Confession 006 — Used Cats as Chips
I confess. I’m a sucker for a good poker story.
The strangest poker game ever played in western New York was fought back in December of 1903 by Pete Snelling of Brockport, better known as the “Cat Hermit,” and “Old Man” Booker of Clarkson, likewise a recluse and something of a cat fancier. The two men lived about one mile apart, with the town line between them. It was in reality town against town, with cats for chips.
The game grew out of professional jealousy, each of the players pretending to be the boss hermit in point of years, hard luck, and number of cats. The previous August, Old Man Booker happened to meet Pete at the village store, and the subject of poker was raised.
“I am strong on it,” Booker announced. “I haven’t played for years, just because I know there is no one hefty enough to make it interesting.”
“If you dig up my past you’ll find I’m quite a cuss with the pasteboards myself,” said Pete.
“Dare you to meet me,” cried the Old Man.
“I’m for that. What shall we play for?” asked Pete.
Old Man Booker scratched his rough chin and thought deeply. Then he had an inspiration. “How are you fixed for cats?” he asked.
“Got about fifty, and twenty kittens,” replied Pete.
“All right; let’s play for cats,” said Booker
So it was agreed, and the game was pulled off. Booker collected his feline assets and carted them over to Pete’s tumble-down farmhouse. Pete had his chips mellowing and spitting in an empty room and no time was lost in bringing out a greasy deck of cards, and the game began on a kitten ante and two cat limit.
Two big boxes with stout covers were brought in, one for kittens and one for cats.
On Booker’s deal it went into a jackpot and both put up a kitten, as neither had openers. “Change a cat for me,” requested Pete. Booker pushed two kittens across the board.
On the next deal Booker opened for two cats and Pete drew cards and boosted the sweeting one kitten. Booker drew to a pair of queens and caught a small pair. Pete split a pair of jacks and found a straight.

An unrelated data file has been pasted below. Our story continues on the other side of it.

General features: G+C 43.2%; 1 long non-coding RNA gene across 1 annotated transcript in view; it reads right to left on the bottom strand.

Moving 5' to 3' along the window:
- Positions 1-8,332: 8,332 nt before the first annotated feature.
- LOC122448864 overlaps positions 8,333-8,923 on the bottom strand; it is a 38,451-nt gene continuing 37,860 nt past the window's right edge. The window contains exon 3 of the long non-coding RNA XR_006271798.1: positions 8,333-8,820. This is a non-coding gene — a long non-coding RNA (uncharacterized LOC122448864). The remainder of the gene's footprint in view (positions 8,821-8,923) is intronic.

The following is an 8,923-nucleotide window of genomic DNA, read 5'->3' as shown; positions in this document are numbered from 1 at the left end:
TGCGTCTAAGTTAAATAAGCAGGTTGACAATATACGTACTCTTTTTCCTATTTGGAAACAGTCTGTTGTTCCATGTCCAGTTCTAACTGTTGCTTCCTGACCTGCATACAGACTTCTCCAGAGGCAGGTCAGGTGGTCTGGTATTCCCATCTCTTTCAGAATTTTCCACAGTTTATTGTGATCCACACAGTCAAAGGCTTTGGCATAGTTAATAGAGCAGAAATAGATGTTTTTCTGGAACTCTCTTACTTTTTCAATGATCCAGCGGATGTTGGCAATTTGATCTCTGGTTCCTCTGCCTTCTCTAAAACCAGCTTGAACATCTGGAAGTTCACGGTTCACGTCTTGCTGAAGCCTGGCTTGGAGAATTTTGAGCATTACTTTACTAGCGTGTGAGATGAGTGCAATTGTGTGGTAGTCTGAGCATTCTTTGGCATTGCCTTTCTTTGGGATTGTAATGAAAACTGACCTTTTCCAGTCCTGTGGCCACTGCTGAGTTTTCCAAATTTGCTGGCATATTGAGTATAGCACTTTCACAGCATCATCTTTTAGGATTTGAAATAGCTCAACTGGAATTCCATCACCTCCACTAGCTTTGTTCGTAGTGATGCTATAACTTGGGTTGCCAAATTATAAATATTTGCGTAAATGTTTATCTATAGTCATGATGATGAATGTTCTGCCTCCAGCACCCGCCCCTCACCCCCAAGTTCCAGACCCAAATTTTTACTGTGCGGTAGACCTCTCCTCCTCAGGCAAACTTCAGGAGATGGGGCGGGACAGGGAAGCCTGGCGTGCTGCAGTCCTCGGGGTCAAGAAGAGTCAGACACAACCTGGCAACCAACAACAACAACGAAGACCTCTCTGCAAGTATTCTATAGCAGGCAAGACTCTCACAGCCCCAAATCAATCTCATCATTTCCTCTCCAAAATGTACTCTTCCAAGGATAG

“Oh, I’ll bet a kitten,” said Booker
“See your kitten and raise you two cats,” Pete came back.
Booker called and lost.
For the next six hands they simply swapped kittens back and forth without getting any action.
Then on a jackpot Booker opened for one cat, holding pat a club straight, nine high. Pete discarded a queen of hearts and caught the ten of diamonds, which gave him a diamond straight, ten high. Then the cats flew into the box fast and furious. The boxes began to get a bit crowded and a vacant room was used to accumulate the chips.
Both men left their cards on the table and stood by their respective cats. As each called his raise he would grab the limit by the scruffs and toss them into the pot.
“See here, Snell, I’m out of cats, but I’ve got a show for my stakes,” announced Booker as he threw in two kittens and went shy a cat.
“Well, Book, we’ll show hands now, or seal up the cards until you can raise more cats. It’s a shame to take your cats. I wish you’d call me.”
“Not by a long chalk, Snell. I’ll never lay down on this hand. I’ll die first. Give me ten hours to hustle in for more cats and then we’ll show up.”
This was agreed to and inside of six hours Booker drove up with twenty cats and six kittens. The limit was raised and the whole bunch of furry chips were deposited, and the cards were unsealed.
Thus did Snelling win the cat-poker championship of western New York and incidentally break Old Man Booker.
THE KING OF HEARTS
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Originally published at swcpoker.eu.